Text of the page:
TOKYO — The March 11 earthquake and tsunami probably pushed Sony to a $3.2 billion loss in the just-ended fiscal year, the electronics and entertainment giant warned Monday, the latest Japanese manufacturer to report a huge economic hit from the disaster.

The annual loss would be Sony’s biggest in 16 years, a major setback to chief executive Howard Stringer’s drive to turn around the once-legendary maker of PlayStation video game consoles, Bravia flat-panel TVs and Vaio laptops.

Sony suffered damage at nine plants in northeastern Japan in the quake and tsunami, which also disrupted supply chains and put a damper on domestic consumption. A series of hacker attacks on Sony’s online services, which forced the company to shut down its PlayStation Network, has also clouded the outlook for the Japanese manufacturer.

After assessing the damage, Sony said Monday in a preliminary earnings statement that it expected to report a net loss of 260 billion yen ($3.2 billion) for the year ended March 31, 2011, from a previous forecast for a profit of 70 billion yen. The company reports full earnings on Thursday.

Much of the net loss came from a 360 billion yen provision for deferred tax assets the company is making in light of the uncertain outlook for future earnings. It left its forecast for annual operating profit unchanged at 200 billion yen ($2.4 billion).

For the current fiscal year ending March 2012, Sony said it expected operating profit to stay around 200 billion yen. This took into account the lingering effects of the quake, which will likely shave 150 billion yen off operating profit, Sony said.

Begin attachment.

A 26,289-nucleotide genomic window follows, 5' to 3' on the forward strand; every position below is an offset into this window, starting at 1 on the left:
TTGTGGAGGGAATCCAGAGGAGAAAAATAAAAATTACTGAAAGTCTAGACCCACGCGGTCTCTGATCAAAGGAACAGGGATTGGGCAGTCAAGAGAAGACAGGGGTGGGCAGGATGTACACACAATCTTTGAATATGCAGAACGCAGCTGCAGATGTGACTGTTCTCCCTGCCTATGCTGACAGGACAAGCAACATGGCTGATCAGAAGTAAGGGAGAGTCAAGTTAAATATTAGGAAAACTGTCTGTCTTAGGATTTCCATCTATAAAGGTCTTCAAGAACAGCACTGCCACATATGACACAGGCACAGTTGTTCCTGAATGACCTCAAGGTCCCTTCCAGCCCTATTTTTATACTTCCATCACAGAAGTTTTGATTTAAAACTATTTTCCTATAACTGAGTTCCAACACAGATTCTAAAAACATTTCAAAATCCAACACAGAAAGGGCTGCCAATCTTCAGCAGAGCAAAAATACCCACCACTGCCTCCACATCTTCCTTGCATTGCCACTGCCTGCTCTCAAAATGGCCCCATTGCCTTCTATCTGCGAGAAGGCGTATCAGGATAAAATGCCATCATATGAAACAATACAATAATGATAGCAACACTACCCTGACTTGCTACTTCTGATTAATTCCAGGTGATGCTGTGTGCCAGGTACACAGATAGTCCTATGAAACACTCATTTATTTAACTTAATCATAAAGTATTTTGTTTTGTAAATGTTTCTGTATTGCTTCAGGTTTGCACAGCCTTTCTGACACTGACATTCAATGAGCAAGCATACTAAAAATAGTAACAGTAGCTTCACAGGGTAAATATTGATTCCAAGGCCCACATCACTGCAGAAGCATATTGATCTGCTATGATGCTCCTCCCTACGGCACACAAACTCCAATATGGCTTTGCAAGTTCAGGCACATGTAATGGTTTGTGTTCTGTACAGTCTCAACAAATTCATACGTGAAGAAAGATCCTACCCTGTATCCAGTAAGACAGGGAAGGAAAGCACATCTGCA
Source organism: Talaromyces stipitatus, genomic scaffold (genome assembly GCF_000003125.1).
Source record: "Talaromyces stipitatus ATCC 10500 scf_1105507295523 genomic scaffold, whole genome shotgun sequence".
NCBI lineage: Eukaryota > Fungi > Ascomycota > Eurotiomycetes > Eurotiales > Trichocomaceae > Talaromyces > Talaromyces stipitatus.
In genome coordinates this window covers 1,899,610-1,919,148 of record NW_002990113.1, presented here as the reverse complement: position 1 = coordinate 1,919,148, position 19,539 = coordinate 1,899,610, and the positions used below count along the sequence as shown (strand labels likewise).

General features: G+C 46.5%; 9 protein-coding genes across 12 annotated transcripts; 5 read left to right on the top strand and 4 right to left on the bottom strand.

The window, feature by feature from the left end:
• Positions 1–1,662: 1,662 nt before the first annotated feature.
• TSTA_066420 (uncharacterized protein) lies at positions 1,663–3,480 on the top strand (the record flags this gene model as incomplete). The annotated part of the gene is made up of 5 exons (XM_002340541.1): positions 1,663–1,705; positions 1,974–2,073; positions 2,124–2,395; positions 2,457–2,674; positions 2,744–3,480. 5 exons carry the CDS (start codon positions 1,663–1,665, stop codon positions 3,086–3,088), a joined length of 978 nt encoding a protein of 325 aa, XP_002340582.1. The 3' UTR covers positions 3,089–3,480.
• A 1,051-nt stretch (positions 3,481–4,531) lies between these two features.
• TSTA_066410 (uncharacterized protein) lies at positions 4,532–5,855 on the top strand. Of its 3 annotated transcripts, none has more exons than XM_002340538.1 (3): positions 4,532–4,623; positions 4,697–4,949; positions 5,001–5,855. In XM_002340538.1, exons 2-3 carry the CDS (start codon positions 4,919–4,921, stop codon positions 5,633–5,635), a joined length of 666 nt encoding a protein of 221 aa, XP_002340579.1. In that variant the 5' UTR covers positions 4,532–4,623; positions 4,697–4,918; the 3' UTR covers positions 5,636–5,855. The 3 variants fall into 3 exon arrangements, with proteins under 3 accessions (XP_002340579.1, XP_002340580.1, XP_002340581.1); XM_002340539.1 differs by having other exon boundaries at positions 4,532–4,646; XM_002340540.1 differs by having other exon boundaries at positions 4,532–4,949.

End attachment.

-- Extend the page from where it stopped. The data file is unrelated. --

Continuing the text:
Known costs related to the hacker attacks have so far reached about 14 billion yen, Sony estimated. Sony has said it hopes to get all affected networks up and running by the end of May.

Sales for the current year would likely come to about 7.18 trillion yen, down slightly from 7.20 trillion yen, it said. Sony said it expected net profit to turn positive this year, though it did not give an estimate.

Sony’s earthquake woes have come at a time the company is struggling to reinvent itself after being usurped in TVs and digital music players. Even its stronghold in the video gaming business is succumbing to cheaper and nimbler rivals. Sony has now lost money three years in a row.

Just as damaging have been the hacker attacks that forced Sony to shut down its PlayStation Network for almost a month. Sony has acknowledged that personal information from over 100 million accounts were compromised in the attacks.

In an interview last month, Mr. Stringer defended Sony’s response to the attacks, which some critics have said was too slow.

Sony is the latest Japanese manufacturer to report substantially lower earnings following the magnitude 9 earthquake in March, which devastated much of Japan’s northeastern coast.

Earlier this month, Toyota, whose operations have been severely disrupted since the disaster, said that profit fell 77 percent for the quarter ended March 31. Toyota, which is likely to lose its crown as the world’s biggest automaker this year, said it could not forecast earnings or production for the year ahead because of uncertainty about its ability to resume normal output levels.